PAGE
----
OK, maybe that's a bit of a straw man. I think Jonathan B was envisioning some sort of neutral system free of management interference that automatically ranks pilots according to the preciseness of their sim profiles perhaps, or the fewest unstabilized approaches in their FOQA data. Again, while I'm happy to have people of all backgrounds post here, this idea betrays a lack of airline experience. While we all like to think of ourselves as "the best," I think it's safe to say that a good 75% of airline pilots have nearly identical levels of proficiency. The system is actually designed to produce perfectly interchangeable pilots. The airlines only hire those who have demonstrated that they are teachable, train them all the same way to a uniformly high standard, and regularly test them to make sure they continue to meet that standard. I fly with a lot of FOs and it is very, very rare to see one distinguish himself from the pack, in a good OR bad way. The superpilots who are simply on a different plane from everyone else are either rare or airline flying just doesn't give them the chance to shine, and those who struggle are just as rare and don't often slip through the cracks. The one FO I flew with at NewCo who was noticeably below average was let go shortly thereafter. This is nothing like general aviation, where you DO have pilots of pretty wildly varying abilities sharing the same sky.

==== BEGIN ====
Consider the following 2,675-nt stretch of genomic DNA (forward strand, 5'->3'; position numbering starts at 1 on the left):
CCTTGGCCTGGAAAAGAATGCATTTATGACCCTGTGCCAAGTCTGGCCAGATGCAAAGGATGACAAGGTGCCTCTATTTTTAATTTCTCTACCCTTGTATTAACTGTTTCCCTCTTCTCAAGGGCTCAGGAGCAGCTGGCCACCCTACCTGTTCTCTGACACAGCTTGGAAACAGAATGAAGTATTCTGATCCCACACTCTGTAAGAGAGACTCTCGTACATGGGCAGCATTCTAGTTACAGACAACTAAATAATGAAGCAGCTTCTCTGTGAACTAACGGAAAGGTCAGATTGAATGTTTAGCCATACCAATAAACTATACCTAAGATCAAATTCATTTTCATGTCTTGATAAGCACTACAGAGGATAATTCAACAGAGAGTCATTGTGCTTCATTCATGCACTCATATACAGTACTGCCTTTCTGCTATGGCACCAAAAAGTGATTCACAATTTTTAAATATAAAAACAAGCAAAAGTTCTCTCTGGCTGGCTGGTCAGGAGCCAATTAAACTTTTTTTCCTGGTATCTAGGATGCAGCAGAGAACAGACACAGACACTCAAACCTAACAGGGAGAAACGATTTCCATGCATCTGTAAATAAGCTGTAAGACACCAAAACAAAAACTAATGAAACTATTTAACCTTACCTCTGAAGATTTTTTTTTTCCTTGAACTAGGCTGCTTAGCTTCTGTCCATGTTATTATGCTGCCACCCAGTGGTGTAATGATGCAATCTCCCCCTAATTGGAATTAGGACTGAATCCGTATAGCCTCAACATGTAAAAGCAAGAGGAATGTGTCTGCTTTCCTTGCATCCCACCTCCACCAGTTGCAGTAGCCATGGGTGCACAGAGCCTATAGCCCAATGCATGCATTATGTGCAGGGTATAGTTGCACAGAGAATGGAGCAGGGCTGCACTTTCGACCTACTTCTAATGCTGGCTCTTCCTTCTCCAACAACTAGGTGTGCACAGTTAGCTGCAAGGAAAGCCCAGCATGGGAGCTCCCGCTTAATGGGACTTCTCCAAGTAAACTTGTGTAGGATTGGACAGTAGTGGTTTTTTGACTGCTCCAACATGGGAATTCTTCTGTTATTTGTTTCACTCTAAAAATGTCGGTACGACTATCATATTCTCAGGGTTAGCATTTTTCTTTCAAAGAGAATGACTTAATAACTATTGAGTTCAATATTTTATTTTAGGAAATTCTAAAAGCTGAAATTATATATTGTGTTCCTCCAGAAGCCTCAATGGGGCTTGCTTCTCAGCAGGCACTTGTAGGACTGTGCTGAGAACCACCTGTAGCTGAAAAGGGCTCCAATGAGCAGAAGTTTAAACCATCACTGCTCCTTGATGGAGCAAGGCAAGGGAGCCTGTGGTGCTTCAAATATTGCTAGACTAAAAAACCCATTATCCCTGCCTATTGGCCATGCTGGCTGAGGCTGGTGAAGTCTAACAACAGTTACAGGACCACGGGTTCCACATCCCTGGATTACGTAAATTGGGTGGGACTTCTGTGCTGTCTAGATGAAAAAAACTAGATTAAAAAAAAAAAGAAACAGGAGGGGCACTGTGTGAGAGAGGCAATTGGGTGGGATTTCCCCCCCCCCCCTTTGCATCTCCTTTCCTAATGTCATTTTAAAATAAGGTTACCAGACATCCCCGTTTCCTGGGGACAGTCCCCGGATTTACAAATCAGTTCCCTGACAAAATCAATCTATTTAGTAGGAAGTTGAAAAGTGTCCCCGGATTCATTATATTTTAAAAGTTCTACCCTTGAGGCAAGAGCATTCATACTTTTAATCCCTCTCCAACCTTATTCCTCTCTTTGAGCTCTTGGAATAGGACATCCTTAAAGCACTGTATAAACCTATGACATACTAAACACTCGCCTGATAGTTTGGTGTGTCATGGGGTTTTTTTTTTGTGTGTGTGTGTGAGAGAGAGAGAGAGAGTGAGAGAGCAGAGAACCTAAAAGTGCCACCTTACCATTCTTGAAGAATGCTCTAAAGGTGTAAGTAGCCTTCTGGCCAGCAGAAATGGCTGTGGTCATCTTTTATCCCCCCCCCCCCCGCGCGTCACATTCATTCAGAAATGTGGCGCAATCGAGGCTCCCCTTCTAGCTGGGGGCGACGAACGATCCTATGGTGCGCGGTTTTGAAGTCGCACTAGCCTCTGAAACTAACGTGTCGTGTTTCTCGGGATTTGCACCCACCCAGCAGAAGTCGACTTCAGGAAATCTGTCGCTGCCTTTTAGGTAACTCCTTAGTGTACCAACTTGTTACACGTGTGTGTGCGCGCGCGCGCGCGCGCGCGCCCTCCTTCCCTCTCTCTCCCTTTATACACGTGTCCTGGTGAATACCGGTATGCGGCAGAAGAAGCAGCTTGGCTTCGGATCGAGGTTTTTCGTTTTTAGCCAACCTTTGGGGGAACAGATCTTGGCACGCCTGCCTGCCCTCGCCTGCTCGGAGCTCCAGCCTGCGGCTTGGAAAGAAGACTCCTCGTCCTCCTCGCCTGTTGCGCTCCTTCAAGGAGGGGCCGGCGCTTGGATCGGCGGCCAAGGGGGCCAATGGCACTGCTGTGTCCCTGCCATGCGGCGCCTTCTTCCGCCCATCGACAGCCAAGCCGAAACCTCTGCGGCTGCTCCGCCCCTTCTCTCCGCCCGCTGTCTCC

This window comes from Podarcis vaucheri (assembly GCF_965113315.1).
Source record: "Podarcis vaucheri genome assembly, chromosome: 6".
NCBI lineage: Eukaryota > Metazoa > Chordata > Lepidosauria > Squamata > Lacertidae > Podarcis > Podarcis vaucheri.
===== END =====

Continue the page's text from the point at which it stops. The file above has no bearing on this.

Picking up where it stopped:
Sam said...

On the FO vs CA pay issue: as a general rule of thumb, FO's make 60% of the pay of a CA in the same aircraft type & of same longevity. It's been that way a long time, with the idea that a CA's greater pay comes from the greater responsibility that comes with signing for the aircraft. That's still true, but in recent years FOs have come to share greater responsibility from company, FAA, and legal system standpoints. I do think the gap ought to be narrowed, perhaps with FO rates being 75% or 80% of the CA rates. Realistically it probably won't happen, and yes Jonathan, that is mostly due to the unions and how they operate, I'm sad to say.

Lastly, I've pretty much beat the outsourcing thing to death so I won't harp much more on it here except to say that it is responsible for the most shockingly low pay, primarily first year FO pay in 30-70 seat aircraft. It's worthwhile to point out that this situation is of management design, not the unions, and the unions' main offense was not recognizing the situation as it developed and taking strong action to head it off.

Eh that's about all I have to say for now, maybe I'll respond to some of the individual posts/questions when I have time.